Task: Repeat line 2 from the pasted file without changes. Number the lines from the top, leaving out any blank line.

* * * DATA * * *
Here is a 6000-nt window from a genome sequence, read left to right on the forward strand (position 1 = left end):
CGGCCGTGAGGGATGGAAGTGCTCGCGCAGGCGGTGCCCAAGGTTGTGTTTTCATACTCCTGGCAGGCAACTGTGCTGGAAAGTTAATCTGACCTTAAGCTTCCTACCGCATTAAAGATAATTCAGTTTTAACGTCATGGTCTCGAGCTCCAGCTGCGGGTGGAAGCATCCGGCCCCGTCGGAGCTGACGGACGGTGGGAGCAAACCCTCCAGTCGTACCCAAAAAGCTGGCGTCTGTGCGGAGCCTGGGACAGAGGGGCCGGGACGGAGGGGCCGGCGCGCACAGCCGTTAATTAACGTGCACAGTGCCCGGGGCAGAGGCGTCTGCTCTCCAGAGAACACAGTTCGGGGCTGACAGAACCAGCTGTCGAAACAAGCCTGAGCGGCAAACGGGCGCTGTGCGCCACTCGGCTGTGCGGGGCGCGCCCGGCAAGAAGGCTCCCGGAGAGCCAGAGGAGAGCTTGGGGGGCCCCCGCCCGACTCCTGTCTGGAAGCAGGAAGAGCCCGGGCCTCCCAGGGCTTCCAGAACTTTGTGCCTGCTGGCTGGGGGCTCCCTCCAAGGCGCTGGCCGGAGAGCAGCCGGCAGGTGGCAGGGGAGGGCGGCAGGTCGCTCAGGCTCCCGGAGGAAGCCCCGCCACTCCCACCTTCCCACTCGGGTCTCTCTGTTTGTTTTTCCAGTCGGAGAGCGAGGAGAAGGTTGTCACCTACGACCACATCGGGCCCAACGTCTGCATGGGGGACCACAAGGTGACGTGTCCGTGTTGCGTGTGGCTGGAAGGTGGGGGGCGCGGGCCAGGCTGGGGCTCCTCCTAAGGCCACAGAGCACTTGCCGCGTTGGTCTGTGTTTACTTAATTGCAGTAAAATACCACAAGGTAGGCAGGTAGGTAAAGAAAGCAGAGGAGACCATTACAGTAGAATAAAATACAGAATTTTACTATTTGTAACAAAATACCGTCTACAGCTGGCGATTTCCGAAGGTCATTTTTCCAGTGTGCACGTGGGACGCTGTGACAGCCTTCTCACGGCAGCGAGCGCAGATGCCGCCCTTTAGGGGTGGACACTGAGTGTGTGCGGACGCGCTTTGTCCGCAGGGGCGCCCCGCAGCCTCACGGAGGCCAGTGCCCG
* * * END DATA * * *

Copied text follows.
CGGCCGTGAGGGATGGAAGTGCTCGCGCAGGCGGTGCCCAAGGTTGTGTTTTCATACTCCTGGCAGGCAACTGTGCTGGAAAGTTAATCTGACCTTAAGCTTCCTACCGCATTAAAGATAATTCAGTTTTAACGTCATGGTCTCGAGCTCCAGCTGCGGGTGGAAGCATCCGGCCCCGTCGGAGCTGACGGACGGTGGGAGCAAACCCTCCAGTCGTACCCAAAAAGCTGGCGTCTGTGCGGAGCCTGGGACAGAGGGGCCGGGACGGAGGGGCCGGCGCGCACAGCCGTTAATTAACGTGCACAGTGCCCGGGGCAGAGGCGTCTGCTCTCCAGAGAACACAGTTCGGGGCTGACAGAACCAGCTGTCGAAACAAGCCTGAGCGGCAAACGGGCGCTGTGCGCCACTCGGCTGTGCGGGGCGCGCCCGGCAAGAAGGCTCCCGGAGAGCCAGAGGAGAGCTTGGGGGGCCCCCGCCCGACTCCTGTCTGGAAGCAGGAAGAGCCCGGGCCTCCCAGGGCTTCCAGAACTTTGTGCCTGCTGGCTGGGGGCTCCCTCCAAGGCGCTGGCCGGAGAGCAGCCGGCAGGTGGCAGGGGAGGGCGGCAGGTCGCTCAGGCTCCCGGAGGAAGCCCCGCCACTCCCACCTTCCCACTCGGGTCTCTCTGTTTGTTTTTCCAGTCGGAGAGCGAGGAGAAGGTTGTCACCTACGACCACATCGGGCCCAACGTCTGCATGGGGGACCACAAGGTGACGTGTCCGTGTTGCGTGTGGCTGGAAGGTGGGGGGCGCGGGCCAGGCTGGGGCTCCTCCTAAGGCCACAGAGCACTTGCCGCGTTGGTCTGTGTTTACTTAATTGCAGTAAAATACCACAAGGTAGGCAGGTAGGTAAAGAAAGCAGAGGAGACCATTACAGTAGAATAAAATACAGAATTTTACTATTTGTAACAAAATACCGTCTACAGCTGGCGATTTCCGAAGGTCATTTTTCCAGTGTGCACGTGGGACGCTGTGACAGCCTTCTCACGGCAGCGAGCGCAGATGCCGCCCTTTAGGGGTGGACACTGAGTGTGTGCGGACGCGCTTTGTCCGCAGGGGCGCCCCGCAGCCTCACGGAGGCCAGTGCCCG